There’s no way the NSA, CIA and FBI would let Silicon Valley and the rest of California leave. If it ever came close to happening, CalExit’s major backers and funders would get anonymous threats to release their private emails. And how about a little federal anti-trust action against what have become monopolies or duopolies, as Trump threatened during the election?

6 — President Schwarzenegger. Guess who would be an independent California’s first president? The Austrian muscleman who always wanted to become U.S. president but was barred by his foreign birth. A California People’s Republic’s new constitution would take out that plank in the U.S. Constitution. Would Arnold’s run be impossible? That’s what people said before he was elected governor in 2003. And similar things were said before Trump was elected president on Nov. 8.

Arnold, learning from Trump, would be even more formidable than in 2003. What about all Arnold’s scandals? Brushed off, like Trump’s, with humorous tweets.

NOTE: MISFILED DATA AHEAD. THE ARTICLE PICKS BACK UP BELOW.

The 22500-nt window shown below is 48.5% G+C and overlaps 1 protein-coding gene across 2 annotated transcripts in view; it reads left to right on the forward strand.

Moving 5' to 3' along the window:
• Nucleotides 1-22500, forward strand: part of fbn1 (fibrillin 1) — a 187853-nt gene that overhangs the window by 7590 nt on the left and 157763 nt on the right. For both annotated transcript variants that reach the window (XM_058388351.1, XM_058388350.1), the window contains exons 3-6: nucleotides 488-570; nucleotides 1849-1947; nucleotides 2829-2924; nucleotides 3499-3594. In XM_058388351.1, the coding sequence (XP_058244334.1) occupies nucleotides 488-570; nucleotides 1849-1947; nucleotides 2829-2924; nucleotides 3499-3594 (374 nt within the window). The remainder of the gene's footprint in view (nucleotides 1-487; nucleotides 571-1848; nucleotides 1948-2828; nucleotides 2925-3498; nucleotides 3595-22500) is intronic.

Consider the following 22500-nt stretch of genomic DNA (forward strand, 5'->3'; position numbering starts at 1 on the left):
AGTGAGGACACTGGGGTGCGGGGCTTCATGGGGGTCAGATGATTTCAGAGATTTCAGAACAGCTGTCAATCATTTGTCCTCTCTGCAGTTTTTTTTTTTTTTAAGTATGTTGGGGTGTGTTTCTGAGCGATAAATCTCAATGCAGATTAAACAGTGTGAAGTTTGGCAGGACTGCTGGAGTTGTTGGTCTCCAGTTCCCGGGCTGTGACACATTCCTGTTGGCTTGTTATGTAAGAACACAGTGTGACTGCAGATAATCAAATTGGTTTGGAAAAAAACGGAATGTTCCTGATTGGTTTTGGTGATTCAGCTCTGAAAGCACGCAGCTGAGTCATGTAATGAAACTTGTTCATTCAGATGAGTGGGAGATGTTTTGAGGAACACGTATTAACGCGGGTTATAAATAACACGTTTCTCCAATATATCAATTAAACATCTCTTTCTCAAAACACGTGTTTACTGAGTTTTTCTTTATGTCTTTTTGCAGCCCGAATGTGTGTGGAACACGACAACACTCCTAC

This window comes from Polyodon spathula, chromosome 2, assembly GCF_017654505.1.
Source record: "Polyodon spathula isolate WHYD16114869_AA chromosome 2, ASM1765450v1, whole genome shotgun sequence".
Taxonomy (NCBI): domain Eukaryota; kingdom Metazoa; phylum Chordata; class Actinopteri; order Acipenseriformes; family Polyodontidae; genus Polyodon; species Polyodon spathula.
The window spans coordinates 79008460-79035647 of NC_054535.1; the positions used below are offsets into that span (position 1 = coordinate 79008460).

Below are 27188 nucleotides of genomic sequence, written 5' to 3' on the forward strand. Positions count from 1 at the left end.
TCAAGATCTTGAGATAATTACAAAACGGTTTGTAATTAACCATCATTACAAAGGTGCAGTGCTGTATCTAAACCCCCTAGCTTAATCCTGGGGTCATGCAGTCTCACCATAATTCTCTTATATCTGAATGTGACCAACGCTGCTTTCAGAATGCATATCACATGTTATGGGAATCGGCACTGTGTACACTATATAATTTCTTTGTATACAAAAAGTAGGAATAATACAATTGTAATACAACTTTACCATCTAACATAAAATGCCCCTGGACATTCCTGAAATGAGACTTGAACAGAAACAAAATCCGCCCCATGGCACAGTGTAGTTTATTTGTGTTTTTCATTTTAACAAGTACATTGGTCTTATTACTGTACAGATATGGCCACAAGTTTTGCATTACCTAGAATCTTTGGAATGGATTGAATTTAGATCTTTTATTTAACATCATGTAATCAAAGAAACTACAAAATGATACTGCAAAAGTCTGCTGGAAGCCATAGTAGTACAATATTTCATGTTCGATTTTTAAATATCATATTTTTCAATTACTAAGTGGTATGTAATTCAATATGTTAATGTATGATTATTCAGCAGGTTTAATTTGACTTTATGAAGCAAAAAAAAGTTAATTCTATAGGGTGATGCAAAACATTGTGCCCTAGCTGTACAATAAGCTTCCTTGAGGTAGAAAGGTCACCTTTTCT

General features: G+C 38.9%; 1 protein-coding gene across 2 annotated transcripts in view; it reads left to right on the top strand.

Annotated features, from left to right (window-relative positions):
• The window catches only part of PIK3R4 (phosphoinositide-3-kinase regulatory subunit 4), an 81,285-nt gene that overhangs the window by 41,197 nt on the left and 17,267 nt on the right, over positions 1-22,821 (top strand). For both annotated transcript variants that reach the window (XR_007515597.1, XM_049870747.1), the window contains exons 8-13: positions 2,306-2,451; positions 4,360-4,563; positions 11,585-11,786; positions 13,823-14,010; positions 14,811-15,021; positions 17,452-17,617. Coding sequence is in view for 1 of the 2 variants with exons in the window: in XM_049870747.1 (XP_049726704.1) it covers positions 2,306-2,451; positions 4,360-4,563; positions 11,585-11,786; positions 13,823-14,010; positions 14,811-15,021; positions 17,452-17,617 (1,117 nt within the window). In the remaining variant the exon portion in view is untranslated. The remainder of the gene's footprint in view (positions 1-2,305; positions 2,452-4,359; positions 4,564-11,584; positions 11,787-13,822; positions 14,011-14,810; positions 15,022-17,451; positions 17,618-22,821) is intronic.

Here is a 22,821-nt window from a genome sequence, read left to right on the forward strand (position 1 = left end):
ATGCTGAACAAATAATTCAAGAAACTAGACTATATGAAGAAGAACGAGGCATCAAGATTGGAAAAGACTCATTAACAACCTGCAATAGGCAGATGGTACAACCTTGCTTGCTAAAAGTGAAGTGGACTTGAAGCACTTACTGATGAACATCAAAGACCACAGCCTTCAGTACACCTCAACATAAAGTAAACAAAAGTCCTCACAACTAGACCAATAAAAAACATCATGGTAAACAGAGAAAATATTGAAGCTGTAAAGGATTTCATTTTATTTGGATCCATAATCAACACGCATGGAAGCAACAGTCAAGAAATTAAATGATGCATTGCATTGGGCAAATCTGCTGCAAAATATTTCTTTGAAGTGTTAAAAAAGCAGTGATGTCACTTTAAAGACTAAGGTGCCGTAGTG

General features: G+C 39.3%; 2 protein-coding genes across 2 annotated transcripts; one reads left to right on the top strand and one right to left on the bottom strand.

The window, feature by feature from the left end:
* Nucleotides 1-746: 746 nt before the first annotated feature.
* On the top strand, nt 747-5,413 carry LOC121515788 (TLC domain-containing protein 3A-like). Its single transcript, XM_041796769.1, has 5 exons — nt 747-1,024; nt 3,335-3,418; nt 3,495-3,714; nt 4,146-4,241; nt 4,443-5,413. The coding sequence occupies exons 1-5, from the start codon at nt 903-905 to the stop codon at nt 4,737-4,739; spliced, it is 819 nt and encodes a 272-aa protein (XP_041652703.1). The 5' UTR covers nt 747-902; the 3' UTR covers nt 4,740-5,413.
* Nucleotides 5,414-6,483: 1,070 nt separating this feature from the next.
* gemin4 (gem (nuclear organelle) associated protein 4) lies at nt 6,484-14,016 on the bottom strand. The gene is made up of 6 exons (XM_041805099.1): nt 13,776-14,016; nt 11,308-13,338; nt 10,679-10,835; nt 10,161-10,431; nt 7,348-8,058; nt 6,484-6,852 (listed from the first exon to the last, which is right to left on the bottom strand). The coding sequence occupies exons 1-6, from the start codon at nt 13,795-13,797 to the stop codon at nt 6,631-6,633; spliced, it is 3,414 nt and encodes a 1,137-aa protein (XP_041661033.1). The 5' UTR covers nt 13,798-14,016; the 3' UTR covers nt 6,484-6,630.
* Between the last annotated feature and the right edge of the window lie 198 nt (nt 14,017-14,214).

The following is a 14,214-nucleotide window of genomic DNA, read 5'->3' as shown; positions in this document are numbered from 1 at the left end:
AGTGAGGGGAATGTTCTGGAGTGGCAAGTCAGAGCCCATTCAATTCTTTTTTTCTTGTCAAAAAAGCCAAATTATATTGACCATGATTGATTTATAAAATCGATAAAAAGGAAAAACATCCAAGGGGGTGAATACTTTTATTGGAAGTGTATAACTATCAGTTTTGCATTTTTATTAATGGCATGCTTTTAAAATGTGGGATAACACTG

As Hillary liked to say, “This is not who we are.” So there will be no CalExit except, to use another theme park analogy, maybe as a ride at the Disney California Adventure Park.

Longtime California columnist John Seiler now writes freelance. His email:[email protected]

How Trump’s Win Might Spark CA Republican Revival

Donald Trump SNLMy title is, “How Trump’s Win Might Spark CA Republican Revival.” The key word is “might.” This statement is counterintuitive, given the hostility to him among many GOP ranks here. But bear with me.

There are two conditions: Taking immigration off the table and a Reaganesque economic boom.

First, immigration. But isn’t he nasty toward Mexicans and other immigrants? Hasn’t he offended Latinos so much they’ll never become Republicans?